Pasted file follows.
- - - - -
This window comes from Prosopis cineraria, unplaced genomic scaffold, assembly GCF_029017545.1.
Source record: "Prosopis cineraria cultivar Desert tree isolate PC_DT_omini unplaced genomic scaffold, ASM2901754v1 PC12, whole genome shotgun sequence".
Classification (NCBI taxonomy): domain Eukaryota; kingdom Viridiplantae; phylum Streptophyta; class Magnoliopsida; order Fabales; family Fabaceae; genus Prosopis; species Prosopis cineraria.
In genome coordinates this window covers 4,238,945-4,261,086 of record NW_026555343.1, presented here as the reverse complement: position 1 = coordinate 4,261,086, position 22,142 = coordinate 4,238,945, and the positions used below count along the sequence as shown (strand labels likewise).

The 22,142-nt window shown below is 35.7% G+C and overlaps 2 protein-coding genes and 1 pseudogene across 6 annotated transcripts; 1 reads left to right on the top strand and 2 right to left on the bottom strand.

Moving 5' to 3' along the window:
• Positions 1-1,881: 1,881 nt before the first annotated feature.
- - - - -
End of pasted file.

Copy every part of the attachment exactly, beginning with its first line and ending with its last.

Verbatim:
This window comes from Prosopis cineraria, unplaced genomic scaffold, assembly GCF_029017545.1.
Source record: "Prosopis cineraria cultivar Desert tree isolate PC_DT_omini unplaced genomic scaffold, ASM2901754v1 PC12, whole genome shotgun sequence".
Classification (NCBI taxonomy): domain Eukaryota; kingdom Viridiplantae; phylum Streptophyta; class Magnoliopsida; order Fabales; family Fabaceae; genus Prosopis; species Prosopis cineraria.
In genome coordinates this window covers 4,238,945-4,261,086 of record NW_026555343.1, presented here as the reverse complement: position 1 = coordinate 4,261,086, position 22,142 = coordinate 4,238,945, and the positions used below count along the sequence as shown (strand labels likewise).

The 22,142-nt window shown below is 35.7% G+C and overlaps 2 protein-coding genes and 1 pseudogene across 6 annotated transcripts; 1 reads left to right on the top strand and 2 right to left on the bottom strand.

Moving 5' to 3' along the window:
• Positions 1-1,881: 1,881 nt before the first annotated feature.